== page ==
Farm pioneer under the radar

Jo FulwoodThe West Australian

Mention the name Albert Cockram in farming circles and you will probably be met with a blank stare.

While the early 20th century entrepreneur was a renowned and highly regarded horse racing identity, his incredible story as one of the State's agricultural pioneers seems to have flown under the radar for the past 70 years.

Until now.

Great granddaughter and South West Region MLC Robyn McSweeney has brought this visionary character back to life in her venerable Who's Who of Australia's racing, mining and agricultural industries, titled Albert Edmund Cockram: King of the Racecourse 1870-1943.

According to Ms McSweeney, while the book is a biography of the life of Albert Cockram as a well-known racing personality, it is also a look back at the history of WA's early mining and agricultural practices.

"If a family was connected to racing, mining or agriculture from 1880 through until 1940, their names are likely to be in this book," Ms McSweeney said.

Ms McSweeney said Mr Cockram's role in WA's sheep and cattle industry in the early 1900s, through his breeding and importing ventures, played a significant role in defining both sectors of the agricultural industry.

Despite his extensive involvement in racing, and his roles as president of the WA Stud Merino Breeders Association for 15 years, and vice-president of the Royal Agricultural Society for 15 years, Mr Cockram has never been formally recognised for his contribution to either the mining or agricultural industries.

Born in 1870 in Gingin, Mr Cockram felt the pull of the land early through visiting grandparents who owned farming land at Roleystone.

Before he had even turned 20, he entered his first importing venture, and soon after began working in the butchering trade.

Money from these businesses allowed him to lease and then purchase Heirisson Island and Burswood Island, the latter now the home of Belmont Racecourse.

Often referred to in this biography as Australia's King Of Racing, Mr Cockram owned both Belmont racecourse and Goodwood racecourse until his death in 1943, with the progeny of his imported thoroughbreds winning most major races across the country.

When his two sons returned from World War I, Mr Cockram bought the historical Fairfield Stud in Broomehill, and Clearhills in Gnowangerup.

Fairfield is recorded as having the first automated shearing machines in the State.

It was on these properties he experimented with breeding stud sheep, thoroughbred horses and dairy stock.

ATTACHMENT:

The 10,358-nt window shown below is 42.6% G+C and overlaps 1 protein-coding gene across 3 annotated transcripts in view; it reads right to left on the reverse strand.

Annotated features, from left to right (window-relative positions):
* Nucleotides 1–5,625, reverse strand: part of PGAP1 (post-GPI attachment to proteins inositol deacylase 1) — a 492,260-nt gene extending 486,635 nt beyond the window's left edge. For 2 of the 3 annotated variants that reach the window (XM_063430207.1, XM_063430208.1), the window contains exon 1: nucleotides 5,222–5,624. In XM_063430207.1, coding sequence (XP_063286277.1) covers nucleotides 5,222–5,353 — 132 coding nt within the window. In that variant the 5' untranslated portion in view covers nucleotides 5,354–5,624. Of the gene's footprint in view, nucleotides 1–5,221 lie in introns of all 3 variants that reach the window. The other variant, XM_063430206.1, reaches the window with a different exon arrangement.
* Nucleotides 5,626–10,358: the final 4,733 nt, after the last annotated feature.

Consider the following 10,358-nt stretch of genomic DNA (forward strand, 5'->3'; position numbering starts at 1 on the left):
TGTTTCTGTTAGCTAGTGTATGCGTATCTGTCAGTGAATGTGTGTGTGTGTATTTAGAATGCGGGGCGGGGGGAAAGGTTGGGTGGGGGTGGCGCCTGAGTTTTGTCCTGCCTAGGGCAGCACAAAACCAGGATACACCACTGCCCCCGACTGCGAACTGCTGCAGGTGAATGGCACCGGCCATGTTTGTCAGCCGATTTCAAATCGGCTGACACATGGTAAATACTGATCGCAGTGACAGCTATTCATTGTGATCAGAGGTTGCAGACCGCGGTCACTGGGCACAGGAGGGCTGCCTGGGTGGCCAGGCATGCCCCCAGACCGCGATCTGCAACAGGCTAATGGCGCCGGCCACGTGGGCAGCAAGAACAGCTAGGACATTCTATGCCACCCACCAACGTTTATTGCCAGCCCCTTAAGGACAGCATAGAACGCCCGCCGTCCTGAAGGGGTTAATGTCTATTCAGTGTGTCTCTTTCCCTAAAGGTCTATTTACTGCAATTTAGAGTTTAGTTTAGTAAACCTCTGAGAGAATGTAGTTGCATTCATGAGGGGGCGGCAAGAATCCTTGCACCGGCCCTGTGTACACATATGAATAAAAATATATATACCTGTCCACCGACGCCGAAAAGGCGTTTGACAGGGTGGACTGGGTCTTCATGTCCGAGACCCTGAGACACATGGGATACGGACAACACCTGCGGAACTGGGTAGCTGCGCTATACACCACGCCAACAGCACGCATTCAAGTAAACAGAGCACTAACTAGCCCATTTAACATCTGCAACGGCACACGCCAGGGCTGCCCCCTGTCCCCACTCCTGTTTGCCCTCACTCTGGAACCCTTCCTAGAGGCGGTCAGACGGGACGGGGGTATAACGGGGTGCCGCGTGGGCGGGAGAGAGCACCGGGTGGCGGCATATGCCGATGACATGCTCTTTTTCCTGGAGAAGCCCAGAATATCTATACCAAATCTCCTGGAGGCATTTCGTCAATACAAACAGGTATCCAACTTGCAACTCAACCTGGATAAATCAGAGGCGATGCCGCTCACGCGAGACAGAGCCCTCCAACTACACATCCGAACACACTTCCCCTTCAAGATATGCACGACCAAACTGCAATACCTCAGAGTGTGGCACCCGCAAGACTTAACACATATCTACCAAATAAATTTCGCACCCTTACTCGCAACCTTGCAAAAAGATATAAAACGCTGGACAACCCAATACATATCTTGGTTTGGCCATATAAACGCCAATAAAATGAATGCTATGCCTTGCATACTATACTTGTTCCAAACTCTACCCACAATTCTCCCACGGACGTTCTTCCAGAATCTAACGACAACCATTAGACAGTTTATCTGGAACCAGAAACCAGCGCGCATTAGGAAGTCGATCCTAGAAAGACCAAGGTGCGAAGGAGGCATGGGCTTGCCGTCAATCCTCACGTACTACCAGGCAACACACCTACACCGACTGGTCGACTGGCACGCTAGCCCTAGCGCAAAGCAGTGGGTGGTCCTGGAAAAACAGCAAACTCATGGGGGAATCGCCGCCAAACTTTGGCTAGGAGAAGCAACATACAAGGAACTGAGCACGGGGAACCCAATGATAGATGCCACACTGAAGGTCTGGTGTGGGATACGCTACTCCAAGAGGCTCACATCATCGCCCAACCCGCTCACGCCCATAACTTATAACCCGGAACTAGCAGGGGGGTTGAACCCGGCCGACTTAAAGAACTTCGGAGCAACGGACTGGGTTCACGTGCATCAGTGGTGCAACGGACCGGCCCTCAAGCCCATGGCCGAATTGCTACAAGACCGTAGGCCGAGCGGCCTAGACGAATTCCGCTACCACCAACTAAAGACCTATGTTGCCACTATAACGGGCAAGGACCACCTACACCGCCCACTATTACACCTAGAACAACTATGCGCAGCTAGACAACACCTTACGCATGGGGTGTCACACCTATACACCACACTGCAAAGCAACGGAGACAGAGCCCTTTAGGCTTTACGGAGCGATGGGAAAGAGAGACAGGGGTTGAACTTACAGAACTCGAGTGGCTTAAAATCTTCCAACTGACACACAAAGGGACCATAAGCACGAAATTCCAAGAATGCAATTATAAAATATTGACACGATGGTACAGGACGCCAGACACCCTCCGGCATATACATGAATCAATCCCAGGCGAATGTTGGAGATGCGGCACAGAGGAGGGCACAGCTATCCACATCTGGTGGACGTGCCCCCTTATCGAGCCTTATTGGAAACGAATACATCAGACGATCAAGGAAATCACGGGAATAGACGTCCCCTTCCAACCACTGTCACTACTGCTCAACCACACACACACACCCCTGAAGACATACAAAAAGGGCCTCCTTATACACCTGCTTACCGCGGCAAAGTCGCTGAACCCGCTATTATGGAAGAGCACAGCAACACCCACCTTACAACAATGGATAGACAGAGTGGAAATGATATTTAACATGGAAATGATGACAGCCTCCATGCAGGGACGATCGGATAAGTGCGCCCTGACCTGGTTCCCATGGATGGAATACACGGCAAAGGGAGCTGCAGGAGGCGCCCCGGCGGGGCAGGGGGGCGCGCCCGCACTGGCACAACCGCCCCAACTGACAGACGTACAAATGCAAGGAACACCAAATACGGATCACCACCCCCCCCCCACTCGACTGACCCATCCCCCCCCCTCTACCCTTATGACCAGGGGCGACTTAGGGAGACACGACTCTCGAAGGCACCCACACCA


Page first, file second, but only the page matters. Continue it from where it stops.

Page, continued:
Importing up to 150 racehorses from both England and France in a single year, Ms McSweeney said Mr Cockram also imported cattle and sheep into Australia, and is documented as being the first to import England Dorset Horn sheep for the purpose of the lamb trade.

In his own words, as recorded by a Western Mail journalist just two weeks before his death, Mr Cockram said he was responsible for one of the most valuable shipments of Merino stud sheep ever imported into WA by one man, when he bought the greater part of the (Lamara) stud off Melville Collins, from South Australia, one of the most successful breeders in Australia.

"Four of the rams in this lot cost me over 500 guineas each," he said.

"I have also imported hundreds of draught horses, mares, stallions, trotters, ponies, pedigreed cattle and sheep into my native state at various periods and I believe I can claim to be the largest importer into Australia of thoroughbred stock," he said at the time.

A highly regarded horse and cattle judge across Australia, Mr Cockram was also involved in the mining industry and was chairman of WA's oldest coal mining company, Griffin Coal, in the 1930s.

Ms McSweeney said Mr Cockram's mining interests also extended to the north of the State.

"Albert was interested in exploring areas in the North West, and we know that on one occasion, in 1917, on a prospecting trip from Broome to Wyndham, he and early explorer E.J.Stuart took a cinematographer up there who captured vision of Aborigines in the area," she said.

"He took this film to Europe to encourage overseas investors into Australia's North West and while the film has been lost, I understand they were some of the first moving pictures ever made of this area."

An invitation-only book launch was hosted by former MP Norman Moore at Ascot racecourse on November 28, with Mr Cockram's only surviving daughter, Beverley Barrett, in attendance.

Public book launches will be held in Bridgetown, Pinjarra, Gingin and Albany throughout December.

For further information contact Ms McSweeney on 0407 611 957.

Albert Edmund Cockram: King of the Racecourse 1870-1943, is priced at $55.

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